Huber made four trips to China to study and learn more about classical gardens. Working with the Landscape Architecture Company, she was able interest the Chinese government in the project, and they agreed to pay for the labor and a portion of the materials. The work would be done in Suzhou, with the cost of shipping the materials to Staten Island and the construction of the garden to be paid by city and state funds, and grants from the National Endowment for the Arts, private foundations, and individual donors.
In 1998 a team of forty Chinese artists and artisans, along with their own chef, arrived from Suzhou to assemble the garden. Construction took six months, and the following year this extraordinary garden was opened to the public.
A classical scholar’s garden is designed according to strict rules. The entrance is a narrow passageway that serves as a place of meditation before visitors arrive in the garden proper. A white wall, intended to provide a stark contrast to the natural colors of the plants and trees, encloses the garden, which contains decorative rocks, pavilions, and bridges. Water is a key element, and within the courtyard there is an inner garden structured around a pond. Borrowed views are an important design element, and a juxtaposition of varying shapes, colors, and textures is intended to create a sense of infinite space within an enclosed area.
View from the Passage of Tranquility across to the Weeping Willow Window and the scarlet leaves of the Japanese maple.
Photo by Mick Hales
All these elements are to be found in the New York Chinese Scholar’s Garden, which contains three courtyards, a teahouse, three bridges, five pavilions, three ponds, a waterfall, and a stream. A series of walls, pavilions, and corridors emanate from the main courtyard, offering glimpses of other rooms and garden vignettes. The heavily eroded rocks from Lake Tai jut out of the largest pond while a smaller pond is visible from a moon gate.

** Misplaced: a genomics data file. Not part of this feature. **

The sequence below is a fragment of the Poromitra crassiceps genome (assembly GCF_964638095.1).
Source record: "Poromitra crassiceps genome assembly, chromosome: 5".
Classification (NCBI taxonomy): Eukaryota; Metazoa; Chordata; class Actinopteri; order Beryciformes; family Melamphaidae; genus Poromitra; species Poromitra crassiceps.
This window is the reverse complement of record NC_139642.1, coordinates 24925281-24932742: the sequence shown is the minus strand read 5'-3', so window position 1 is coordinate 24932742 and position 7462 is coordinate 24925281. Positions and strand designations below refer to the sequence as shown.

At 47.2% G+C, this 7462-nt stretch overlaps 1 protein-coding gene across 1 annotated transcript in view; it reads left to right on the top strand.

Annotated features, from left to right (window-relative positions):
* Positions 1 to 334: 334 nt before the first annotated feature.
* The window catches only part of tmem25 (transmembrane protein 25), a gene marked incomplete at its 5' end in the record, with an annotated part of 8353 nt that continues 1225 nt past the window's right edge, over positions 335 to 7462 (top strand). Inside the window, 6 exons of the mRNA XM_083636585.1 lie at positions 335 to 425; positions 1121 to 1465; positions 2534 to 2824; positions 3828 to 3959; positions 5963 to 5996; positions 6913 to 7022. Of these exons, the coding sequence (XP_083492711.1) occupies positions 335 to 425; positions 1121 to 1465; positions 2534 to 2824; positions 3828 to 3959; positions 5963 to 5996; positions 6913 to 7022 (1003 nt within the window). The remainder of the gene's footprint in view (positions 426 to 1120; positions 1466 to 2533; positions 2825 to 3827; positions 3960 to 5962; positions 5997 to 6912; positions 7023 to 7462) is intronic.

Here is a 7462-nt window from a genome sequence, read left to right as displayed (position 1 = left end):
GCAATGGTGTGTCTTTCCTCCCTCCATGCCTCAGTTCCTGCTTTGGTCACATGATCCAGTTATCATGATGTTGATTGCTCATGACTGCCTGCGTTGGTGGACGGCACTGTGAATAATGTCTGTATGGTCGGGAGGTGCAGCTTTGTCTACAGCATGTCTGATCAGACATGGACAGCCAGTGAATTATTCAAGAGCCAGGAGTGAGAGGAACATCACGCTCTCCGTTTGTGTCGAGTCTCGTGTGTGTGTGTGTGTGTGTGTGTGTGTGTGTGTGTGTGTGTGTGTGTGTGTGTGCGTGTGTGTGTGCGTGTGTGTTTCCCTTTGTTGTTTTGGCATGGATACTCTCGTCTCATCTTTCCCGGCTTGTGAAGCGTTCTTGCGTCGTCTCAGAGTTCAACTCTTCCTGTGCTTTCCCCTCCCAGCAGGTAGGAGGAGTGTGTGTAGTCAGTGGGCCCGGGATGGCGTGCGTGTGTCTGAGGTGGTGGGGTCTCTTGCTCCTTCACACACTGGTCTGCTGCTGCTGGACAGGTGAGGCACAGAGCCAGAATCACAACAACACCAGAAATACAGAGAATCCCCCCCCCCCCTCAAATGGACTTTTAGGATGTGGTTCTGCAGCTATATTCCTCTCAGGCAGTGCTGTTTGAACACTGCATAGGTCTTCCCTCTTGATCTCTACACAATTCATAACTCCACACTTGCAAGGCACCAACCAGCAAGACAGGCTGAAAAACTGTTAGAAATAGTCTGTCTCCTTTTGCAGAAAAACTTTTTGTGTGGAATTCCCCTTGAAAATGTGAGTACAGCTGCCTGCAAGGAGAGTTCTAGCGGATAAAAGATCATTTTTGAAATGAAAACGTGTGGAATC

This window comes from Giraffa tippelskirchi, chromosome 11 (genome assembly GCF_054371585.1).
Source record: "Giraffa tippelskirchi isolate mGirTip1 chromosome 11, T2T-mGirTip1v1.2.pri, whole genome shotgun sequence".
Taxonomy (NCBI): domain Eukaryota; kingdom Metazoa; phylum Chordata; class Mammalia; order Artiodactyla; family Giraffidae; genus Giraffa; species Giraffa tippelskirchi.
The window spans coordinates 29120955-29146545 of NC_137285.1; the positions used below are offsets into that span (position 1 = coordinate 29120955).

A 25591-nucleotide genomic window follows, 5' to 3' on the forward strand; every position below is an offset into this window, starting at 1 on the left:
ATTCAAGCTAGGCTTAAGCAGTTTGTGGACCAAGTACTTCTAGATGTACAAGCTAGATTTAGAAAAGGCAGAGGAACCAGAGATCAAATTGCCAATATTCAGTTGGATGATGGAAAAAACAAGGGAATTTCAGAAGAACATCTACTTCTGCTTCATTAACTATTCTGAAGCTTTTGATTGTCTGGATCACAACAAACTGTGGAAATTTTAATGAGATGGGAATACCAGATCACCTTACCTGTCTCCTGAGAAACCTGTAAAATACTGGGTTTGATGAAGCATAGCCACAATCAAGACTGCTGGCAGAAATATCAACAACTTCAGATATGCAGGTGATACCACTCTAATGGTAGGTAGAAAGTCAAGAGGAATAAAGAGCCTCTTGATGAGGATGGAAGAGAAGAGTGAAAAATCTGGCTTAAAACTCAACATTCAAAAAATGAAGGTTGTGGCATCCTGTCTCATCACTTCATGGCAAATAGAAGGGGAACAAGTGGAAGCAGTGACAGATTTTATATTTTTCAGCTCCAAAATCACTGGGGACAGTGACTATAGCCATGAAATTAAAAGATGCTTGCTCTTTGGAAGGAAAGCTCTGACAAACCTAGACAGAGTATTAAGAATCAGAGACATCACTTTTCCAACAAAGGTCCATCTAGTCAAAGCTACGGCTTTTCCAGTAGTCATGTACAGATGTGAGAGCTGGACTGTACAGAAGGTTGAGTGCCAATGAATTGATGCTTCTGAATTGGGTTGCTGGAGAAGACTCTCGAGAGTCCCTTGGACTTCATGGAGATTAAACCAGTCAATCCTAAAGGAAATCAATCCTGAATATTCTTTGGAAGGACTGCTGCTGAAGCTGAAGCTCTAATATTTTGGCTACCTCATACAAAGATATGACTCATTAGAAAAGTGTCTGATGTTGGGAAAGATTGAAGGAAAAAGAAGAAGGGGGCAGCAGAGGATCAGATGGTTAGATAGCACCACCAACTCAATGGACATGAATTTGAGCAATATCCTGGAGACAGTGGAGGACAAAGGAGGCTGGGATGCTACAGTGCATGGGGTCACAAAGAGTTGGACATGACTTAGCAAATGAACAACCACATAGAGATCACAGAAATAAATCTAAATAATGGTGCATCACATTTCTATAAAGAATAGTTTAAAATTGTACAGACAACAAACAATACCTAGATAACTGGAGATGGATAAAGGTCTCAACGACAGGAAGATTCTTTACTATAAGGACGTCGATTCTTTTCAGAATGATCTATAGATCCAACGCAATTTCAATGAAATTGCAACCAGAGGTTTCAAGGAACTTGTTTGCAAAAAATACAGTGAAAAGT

At first, this garden seems to be primarily about rocks, buildings, and pathways, but plants are an equally important part of the design, and they have been carefully chosen for their shape, color, bloom time, fragrance, and symbolic meaning. There are more than eighty species growing in this garden, including rhododendrons, peonies, magnolias, Japanese maples, pines, bamboo, flowering apricots, plum, and wintersweet.
Visitors who remember to leave their Western minds at the gate will find themselves in another world and be well rewarded. Frances Huber deserves our gratitude for this singular garden. Making it happen was a remarkable achievement and the garden now engages thousands of students of Chinese heritage and culture through seasonal festivals and meditation practice. Now almost twenty years old, the garden is very much in need of restoration, and a move is getting underway to raise the funds. Not surprisingly, Huber, now retired, still plans to be involved.
City Green: Public Gardens of New York by Jane Garmey, with photographs by Mick Hales, celebrates the richness and diversity of New York’s public gardens. Purchase a copy today from a retailer of your choice: